Friday, June 08, 2018

(Microlearning) tool of the month: Guidiance

Microlearning is a trend in online learning, so the tool of the month is a microlearning tool: Guidiance. Microlearning originated from the idea of learning on the fly, via your mobile. Just as you do a game on your mobile in the train or waiting for the bus, you could also quickly learn something via your smartphone. Some people do that with the Duolingo app, for example, quickly learn some words in a foreign language. Microlearning often consists of several bite-sized chunks of content of limited size, which can be a video, a short text or an infographic

When to use the microlearning concept?

Microlearning can be linked to a training programme as a follow-up activity. It can also be separate, standalone for example microlearning replaces protocols on paper. What I see around me is that microlearning is used as an approach in three different ways:

  1. Performance support (so can be accessed at any time)
  2. Mini-course (then the subject must be well-defined)
  3. Part of blended learning design before or after a meetup

Of course, you can not achieve the same depth with microlearning as with a course, e-learning module or training. So you have to think carefully about what you use it for. It lends itself to short delineated subjects such as 'Wash your Hands' or a 'Latte Art for Baristas' course. For inspiration for applications, read our dutch blogpost with examples such as onboarding and the example of micro-learning about kingdom affairs.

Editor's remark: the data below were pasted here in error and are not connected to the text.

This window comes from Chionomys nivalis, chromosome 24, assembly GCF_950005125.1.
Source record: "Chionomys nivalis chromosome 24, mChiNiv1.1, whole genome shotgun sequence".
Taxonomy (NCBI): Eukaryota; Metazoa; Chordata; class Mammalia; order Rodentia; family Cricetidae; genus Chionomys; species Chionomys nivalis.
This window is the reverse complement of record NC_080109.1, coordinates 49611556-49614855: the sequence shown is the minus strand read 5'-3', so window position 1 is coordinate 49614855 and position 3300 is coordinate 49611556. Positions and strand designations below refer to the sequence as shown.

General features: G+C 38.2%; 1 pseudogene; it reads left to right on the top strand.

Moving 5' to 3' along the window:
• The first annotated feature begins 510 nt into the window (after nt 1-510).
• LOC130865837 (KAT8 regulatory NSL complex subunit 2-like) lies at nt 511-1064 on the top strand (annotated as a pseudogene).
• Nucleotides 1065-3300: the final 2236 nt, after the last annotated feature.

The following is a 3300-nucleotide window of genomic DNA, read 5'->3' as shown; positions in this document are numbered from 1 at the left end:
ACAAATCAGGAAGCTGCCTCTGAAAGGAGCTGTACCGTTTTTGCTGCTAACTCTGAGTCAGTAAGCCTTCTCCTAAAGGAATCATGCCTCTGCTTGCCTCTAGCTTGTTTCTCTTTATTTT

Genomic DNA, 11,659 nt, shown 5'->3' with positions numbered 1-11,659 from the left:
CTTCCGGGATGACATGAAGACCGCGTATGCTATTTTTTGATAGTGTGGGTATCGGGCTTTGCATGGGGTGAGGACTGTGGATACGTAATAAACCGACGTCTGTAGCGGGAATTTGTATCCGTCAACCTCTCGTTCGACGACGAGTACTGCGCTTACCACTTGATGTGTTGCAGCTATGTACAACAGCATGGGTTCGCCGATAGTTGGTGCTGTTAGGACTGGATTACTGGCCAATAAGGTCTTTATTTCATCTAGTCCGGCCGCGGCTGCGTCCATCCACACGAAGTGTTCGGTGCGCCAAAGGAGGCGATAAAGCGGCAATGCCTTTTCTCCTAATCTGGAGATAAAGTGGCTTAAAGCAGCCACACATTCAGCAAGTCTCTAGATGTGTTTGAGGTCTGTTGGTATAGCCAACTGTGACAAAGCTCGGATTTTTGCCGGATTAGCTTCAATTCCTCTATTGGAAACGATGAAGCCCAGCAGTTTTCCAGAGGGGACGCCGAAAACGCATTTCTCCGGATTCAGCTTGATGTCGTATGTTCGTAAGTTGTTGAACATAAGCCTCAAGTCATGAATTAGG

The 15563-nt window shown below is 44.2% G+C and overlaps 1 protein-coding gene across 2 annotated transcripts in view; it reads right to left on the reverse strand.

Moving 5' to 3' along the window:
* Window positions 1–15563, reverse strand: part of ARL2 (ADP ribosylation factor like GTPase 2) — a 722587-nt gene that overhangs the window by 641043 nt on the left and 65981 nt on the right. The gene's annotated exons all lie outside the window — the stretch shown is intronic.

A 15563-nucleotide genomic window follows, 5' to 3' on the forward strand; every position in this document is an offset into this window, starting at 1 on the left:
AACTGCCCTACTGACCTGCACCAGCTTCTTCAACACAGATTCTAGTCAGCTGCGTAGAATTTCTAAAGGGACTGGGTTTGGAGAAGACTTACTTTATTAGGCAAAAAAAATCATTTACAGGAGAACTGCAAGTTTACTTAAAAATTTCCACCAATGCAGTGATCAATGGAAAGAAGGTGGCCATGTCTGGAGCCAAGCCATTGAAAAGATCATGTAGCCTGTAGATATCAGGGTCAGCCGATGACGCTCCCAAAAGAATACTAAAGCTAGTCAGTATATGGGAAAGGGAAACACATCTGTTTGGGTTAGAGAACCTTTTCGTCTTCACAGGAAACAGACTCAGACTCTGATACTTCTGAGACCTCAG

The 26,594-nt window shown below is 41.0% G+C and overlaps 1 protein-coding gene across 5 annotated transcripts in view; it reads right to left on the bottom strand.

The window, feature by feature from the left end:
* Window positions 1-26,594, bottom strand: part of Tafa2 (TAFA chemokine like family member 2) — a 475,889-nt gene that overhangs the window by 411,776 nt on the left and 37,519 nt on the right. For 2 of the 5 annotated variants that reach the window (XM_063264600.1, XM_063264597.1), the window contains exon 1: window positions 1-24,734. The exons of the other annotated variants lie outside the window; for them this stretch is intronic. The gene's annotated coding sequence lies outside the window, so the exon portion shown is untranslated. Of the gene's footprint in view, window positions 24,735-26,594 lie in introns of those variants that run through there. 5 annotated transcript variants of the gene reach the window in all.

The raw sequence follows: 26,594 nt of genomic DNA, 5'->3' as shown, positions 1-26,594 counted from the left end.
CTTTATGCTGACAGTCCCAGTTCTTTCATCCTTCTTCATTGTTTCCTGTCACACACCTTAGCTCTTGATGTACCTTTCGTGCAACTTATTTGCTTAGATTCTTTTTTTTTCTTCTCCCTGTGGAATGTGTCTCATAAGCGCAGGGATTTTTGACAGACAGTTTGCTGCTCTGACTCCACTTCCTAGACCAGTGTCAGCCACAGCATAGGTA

Personally, I use the word microlearning as a didactic approach, I hear that many people also use 'microlearnings' as a noun, then it's about the content, the bite-sized chunks.

Microlearning tools

You can implement microlearning with the tools you already have available. For instance, using a newsletter by mail and Moodle. You can offer it via Whatsapp. Or it can consist of short videos via a video platform. New tools are also available that specifically focus on microlearning. I thought it would be fun to test one of these tools. I choose Guidiance because it looks nice and you can test it for free with a group up to 10 people.

Guidiance has the bad luck that Google is on the outlook for typos. Google thinks you make a typo and mean guidance, so pay attention to the i :). So go directly to, not through a search engine. You can create a free account and you can easily set up a micro-learning mini-course yourself.